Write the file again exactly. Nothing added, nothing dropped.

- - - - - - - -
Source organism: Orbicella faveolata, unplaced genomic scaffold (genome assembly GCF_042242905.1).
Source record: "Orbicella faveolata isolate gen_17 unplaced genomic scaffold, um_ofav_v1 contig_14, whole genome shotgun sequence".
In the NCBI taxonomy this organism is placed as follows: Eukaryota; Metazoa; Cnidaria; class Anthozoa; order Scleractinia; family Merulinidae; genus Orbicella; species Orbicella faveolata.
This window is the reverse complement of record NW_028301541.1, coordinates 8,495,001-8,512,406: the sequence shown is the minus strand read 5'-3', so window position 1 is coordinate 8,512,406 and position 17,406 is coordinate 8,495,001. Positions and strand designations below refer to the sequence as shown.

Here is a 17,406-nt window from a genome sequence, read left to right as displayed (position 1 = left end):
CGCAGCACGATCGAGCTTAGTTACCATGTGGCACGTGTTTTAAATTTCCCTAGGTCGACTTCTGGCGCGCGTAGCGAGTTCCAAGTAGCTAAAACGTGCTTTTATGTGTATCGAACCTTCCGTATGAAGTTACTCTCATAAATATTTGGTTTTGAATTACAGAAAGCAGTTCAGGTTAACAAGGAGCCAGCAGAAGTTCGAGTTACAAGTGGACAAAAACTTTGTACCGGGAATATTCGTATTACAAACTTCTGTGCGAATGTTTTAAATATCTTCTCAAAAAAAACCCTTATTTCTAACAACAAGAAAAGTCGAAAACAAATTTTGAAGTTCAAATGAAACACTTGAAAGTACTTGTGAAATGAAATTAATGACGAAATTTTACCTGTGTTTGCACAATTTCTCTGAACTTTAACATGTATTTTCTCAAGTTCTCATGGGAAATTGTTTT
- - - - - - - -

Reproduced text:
Source organism: Orbicella faveolata, unplaced genomic scaffold (genome assembly GCF_042242905.1).
Source record: "Orbicella faveolata isolate gen_17 unplaced genomic scaffold, um_ofav_v1 contig_14, whole genome shotgun sequence".
In the NCBI taxonomy this organism is placed as follows: Eukaryota; Metazoa; Cnidaria; class Anthozoa; order Scleractinia; family Merulinidae; genus Orbicella; species Orbicella faveolata.
This window is the reverse complement of record NW_028301541.1, coordinates 8,495,001-8,512,406: the sequence shown is the minus strand read 5'-3', so window position 1 is coordinate 8,512,406 and position 17,406 is coordinate 8,495,001. Positions and strand designations below refer to the sequence as shown.

Here is a 17,406-nt window from a genome sequence, read left to right as displayed (position 1 = left end):
CGCAGCACGATCGAGCTTAGTTACCATGTGGCACGTGTTTTAAATTTCCCTAGGTCGACTTCTGGCGCGCGTAGCGAGTTCCAAGTAGCTAAAACGTGCTTTTATGTGTATCGAACCTTCCGTATGAAGTTACTCTCATAAATATTTGGTTTTGAATTACAGAAAGCAGTTCAGGTTAACAAGGAGCCAGCAGAAGTTCGAGTTACAAGTGGACAAAAACTTTGTACCGGGAATATTCGTATTACAAACTTCTGTGCGAATGTTTTAAATATCTTCTCAAAAAAAACCCTTATTTCTAACAACAAGAAAAGTCGAAAACAAATTTTGAAGTTCAAATGAAACACTTGAAAGTACTTGTGAAATGAAATTAATGACGAAATTTTACCTGTGTTTGCACAATTTCTCTGAACTTTAACATGTATTTTCTCAAGTTCTCATGGGAAATTGTTTT